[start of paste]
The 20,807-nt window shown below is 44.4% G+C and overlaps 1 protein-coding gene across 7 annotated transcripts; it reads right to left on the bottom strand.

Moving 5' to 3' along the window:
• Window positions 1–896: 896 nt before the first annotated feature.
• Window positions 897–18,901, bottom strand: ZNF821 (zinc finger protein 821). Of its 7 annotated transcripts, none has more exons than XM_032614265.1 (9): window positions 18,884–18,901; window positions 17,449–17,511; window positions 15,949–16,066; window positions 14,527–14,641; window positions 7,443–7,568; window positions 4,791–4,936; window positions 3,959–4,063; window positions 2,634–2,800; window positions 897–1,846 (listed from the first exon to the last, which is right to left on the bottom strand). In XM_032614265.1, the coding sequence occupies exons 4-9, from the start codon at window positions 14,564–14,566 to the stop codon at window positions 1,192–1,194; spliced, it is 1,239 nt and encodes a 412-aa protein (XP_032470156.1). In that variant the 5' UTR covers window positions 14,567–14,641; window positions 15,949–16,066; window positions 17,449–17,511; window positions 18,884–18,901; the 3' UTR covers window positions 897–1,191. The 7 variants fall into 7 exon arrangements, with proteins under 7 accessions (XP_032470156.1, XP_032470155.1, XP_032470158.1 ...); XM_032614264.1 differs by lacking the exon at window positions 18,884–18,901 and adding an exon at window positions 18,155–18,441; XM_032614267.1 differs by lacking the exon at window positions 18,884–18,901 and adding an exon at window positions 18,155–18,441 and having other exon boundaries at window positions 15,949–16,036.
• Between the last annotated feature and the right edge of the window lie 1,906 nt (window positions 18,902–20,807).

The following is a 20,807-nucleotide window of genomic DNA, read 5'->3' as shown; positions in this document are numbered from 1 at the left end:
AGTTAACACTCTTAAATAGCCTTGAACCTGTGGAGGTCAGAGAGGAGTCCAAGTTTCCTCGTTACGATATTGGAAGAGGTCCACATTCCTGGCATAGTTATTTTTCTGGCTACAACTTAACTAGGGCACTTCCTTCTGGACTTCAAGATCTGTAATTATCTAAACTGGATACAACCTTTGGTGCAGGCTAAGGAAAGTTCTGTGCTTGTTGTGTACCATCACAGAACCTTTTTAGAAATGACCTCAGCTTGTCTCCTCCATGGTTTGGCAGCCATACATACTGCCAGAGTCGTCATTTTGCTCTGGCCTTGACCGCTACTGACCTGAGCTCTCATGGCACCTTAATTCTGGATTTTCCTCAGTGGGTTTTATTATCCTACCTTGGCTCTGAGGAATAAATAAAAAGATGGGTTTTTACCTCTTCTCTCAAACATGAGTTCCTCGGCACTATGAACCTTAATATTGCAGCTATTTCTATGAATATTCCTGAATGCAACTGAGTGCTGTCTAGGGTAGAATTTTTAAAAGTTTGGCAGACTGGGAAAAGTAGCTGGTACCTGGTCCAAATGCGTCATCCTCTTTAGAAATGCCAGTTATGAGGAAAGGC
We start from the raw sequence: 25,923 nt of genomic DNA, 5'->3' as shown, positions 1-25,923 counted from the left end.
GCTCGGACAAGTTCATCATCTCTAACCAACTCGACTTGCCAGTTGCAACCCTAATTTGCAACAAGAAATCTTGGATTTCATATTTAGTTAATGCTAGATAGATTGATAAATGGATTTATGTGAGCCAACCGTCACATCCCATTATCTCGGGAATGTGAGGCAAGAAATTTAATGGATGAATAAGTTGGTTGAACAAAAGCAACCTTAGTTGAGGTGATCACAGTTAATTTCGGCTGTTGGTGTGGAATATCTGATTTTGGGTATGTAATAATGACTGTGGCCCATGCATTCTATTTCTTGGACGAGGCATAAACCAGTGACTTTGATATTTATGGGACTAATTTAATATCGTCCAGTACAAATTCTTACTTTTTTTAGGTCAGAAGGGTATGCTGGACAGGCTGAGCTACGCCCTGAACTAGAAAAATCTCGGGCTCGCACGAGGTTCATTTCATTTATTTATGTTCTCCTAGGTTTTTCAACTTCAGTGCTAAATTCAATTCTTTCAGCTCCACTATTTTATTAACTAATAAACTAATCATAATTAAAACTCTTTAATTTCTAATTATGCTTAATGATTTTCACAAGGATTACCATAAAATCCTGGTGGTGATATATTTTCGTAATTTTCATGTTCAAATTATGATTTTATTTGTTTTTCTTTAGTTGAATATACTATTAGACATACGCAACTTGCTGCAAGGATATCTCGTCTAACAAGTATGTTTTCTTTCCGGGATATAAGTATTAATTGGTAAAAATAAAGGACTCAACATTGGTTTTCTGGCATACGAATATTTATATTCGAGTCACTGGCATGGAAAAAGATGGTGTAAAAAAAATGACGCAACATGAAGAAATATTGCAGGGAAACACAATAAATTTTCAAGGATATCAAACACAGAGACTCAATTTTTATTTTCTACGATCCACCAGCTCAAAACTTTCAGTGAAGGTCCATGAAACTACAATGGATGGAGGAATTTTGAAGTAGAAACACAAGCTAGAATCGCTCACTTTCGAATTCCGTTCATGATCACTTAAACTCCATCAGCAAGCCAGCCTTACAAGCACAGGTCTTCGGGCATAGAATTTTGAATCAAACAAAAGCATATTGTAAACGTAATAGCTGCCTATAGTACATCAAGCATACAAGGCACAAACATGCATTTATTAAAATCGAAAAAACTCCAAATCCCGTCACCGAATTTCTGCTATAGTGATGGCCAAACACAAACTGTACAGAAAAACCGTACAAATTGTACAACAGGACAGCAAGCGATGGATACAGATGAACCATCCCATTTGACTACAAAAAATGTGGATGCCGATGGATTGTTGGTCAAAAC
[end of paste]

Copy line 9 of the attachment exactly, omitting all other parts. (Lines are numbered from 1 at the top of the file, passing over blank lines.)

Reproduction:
GCTCGGACAAGTTCATCATCTCTAACCAACTCGACTTGCCAGTTGCAACCCTAATTTGCAACAAGAAATCTTGGATTTCATATTTAGTTAATGCTAGATAGATTGATAAATGGATTTATGTGAGCCAACCGTCACATCCCATTATCTCGGGAATGTGAGGCAAGAAATTTAATGGATGAATAAGTTGGTTGAACAAAAGCAACCTTAGTTGAGGTGATCACAGTTAATTTCGGCTGTTGGTGTGGAATATCTGATTTTGGGTATGTAATAATGACTGTGGCCCATGCATTCTATTTCTTGGACGAGGCATAAACCAGTGACTTTGATATTTATGGGACTAATTTAATATCGTCCAGTACAAATTCTTACTTTTTTTAGGTCAGAAGGGTATGCTGGACAGGCTGAGCTACGCCCTGAACTAGAAAAATCTCGGGCTCGCACGAGGTTCATTTCATTTATTTATGTTCTCCTAGGTTTTTCAACTTCAGTGCTAAATTCAATTCTTTCAGCTCCACTATTTTATTAACTAATAAACTAATCATAATTAAAACTCTTTAATTTCTAATTATGCTTAATGATTTTCACAAGGATTACCATAAAATCCTGGTGGTGATATATTTTCGTAATTTTCATGTTCAAATTATGATTTTATTTGTTTTTCTTTAGTTGAATATACTATTAGACATACGCAACTTGCTGCAAGGATATCTCGTCTAACAAGTATGTTTTCTTTCCGGGATATAAGTATTAATTGGTAAAAATAAAGGACTCAACATTGGTTTTCTGGCATACGAATATTTATATTCGAGTCACTGGCATGGAAAAAGATGGTGTAAAAAAAATGACGCAACATGAAGAAATATTGCAGGGAAACACAATAAATTTTCAAGGATATCAAACACAGAGACTCAATTTTTATTTTCTACGATCCACCAGCTCAAAACTTTCAGTGAAGGTCCATGAAACTACAATGGATGGAGGAATTTTGAAGTAGAAACACAAGCTAGAATCGCTCACTTTCGAATTCCGTTCATGATCACTTAAACTCCATCAGCAAGCCAGCCTTACAAGCACAGGTCTTCGGGCATAGAATTTTGAATCAAACAAAAGCATATTGTAAACGTAATAGCTGCCTATAGTACATCAAGCATACAAGGCACAAACATGCATTTATTAAAATCGAAAAAACTCCAAATCCCGTCACCGAATTTCTGCTATAGTGATGGCCAAACACAAACTGTACAGAAAAACCGTACAAATTGTACAACAGGACAGCAAGCGATGGATACAGATGAACCATCCCATTTGACTACAAAAAATGTGGATGCCGATGGATTGTTGGTCAAAAC